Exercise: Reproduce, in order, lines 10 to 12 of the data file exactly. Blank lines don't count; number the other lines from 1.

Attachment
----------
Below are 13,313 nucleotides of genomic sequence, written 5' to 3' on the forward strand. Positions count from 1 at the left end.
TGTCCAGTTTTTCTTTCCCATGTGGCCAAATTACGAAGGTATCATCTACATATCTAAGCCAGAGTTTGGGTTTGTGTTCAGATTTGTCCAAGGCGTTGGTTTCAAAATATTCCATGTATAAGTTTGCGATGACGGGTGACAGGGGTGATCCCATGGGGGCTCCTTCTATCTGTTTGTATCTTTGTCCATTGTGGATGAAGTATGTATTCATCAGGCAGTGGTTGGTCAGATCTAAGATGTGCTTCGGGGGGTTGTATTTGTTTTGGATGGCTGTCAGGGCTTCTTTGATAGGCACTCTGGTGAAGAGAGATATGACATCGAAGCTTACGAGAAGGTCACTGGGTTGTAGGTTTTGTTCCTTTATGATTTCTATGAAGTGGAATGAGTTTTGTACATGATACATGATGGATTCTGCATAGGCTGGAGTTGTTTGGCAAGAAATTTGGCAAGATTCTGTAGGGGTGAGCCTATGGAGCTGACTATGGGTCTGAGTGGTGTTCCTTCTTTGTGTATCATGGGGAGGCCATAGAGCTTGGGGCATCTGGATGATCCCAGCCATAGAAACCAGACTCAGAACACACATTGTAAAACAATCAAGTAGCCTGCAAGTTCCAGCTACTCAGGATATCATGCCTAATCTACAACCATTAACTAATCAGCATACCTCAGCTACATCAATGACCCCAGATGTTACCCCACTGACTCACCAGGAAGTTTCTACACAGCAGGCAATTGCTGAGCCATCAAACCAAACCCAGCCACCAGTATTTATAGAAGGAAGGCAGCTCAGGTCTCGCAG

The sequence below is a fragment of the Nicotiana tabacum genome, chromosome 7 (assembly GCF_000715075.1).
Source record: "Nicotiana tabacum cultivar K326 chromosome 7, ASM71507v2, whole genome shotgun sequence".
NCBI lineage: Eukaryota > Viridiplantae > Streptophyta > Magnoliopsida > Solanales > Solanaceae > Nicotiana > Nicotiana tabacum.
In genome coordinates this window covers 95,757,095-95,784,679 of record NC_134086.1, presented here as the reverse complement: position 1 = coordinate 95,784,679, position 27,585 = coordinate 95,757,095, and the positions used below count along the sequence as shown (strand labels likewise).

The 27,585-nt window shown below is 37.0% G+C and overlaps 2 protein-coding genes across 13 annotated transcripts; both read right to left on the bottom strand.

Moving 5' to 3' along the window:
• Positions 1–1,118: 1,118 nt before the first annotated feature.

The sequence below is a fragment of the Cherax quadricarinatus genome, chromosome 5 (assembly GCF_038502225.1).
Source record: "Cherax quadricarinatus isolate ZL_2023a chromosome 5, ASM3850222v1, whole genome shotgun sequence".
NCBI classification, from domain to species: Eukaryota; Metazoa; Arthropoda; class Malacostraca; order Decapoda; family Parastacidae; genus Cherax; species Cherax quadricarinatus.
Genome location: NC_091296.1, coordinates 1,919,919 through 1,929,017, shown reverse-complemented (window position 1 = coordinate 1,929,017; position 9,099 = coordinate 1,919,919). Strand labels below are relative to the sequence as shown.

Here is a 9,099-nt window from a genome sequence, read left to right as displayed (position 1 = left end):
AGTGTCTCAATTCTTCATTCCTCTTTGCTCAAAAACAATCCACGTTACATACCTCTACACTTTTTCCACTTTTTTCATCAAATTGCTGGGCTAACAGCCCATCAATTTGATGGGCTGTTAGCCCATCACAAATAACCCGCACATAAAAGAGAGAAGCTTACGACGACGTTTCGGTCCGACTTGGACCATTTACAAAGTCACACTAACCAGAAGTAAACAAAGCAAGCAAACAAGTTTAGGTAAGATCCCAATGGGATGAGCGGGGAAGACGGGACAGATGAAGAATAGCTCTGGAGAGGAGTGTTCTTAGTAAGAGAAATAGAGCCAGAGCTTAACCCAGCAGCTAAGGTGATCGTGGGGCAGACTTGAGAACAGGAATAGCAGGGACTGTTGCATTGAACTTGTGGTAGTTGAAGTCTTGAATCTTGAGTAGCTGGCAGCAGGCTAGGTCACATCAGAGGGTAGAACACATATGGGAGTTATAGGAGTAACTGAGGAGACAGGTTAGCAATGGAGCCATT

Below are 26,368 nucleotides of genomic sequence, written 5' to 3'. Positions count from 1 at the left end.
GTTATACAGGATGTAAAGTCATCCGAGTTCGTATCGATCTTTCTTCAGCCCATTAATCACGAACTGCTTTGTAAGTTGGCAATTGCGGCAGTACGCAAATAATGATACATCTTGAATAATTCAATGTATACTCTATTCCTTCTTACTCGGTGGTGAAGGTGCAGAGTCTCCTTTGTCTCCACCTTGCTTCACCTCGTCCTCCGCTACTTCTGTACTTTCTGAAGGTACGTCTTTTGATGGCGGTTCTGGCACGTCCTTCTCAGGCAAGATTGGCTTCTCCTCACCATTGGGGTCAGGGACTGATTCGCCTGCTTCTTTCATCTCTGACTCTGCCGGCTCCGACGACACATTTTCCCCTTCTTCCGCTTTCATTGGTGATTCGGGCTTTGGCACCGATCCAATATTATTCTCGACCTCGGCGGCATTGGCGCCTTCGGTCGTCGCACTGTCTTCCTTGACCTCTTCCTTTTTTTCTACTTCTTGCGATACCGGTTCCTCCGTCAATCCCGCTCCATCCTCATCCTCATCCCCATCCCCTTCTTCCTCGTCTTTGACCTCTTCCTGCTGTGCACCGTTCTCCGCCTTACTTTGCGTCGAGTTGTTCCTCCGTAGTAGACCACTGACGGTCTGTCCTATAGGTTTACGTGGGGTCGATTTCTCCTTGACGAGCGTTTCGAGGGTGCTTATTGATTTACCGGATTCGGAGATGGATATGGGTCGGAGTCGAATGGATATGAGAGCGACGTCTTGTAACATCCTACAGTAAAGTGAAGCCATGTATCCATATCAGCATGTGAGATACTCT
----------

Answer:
The sequence below is a fragment of the Cherax quadricarinatus genome, chromosome 5 (assembly GCF_038502225.1).
Source record: "Cherax quadricarinatus isolate ZL_2023a chromosome 5, ASM3850222v1, whole genome shotgun sequence".
NCBI classification, from domain to species: Eukaryota; Metazoa; Arthropoda; class Malacostraca; order Decapoda; family Parastacidae; genus Cherax; species Cherax quadricarinatus.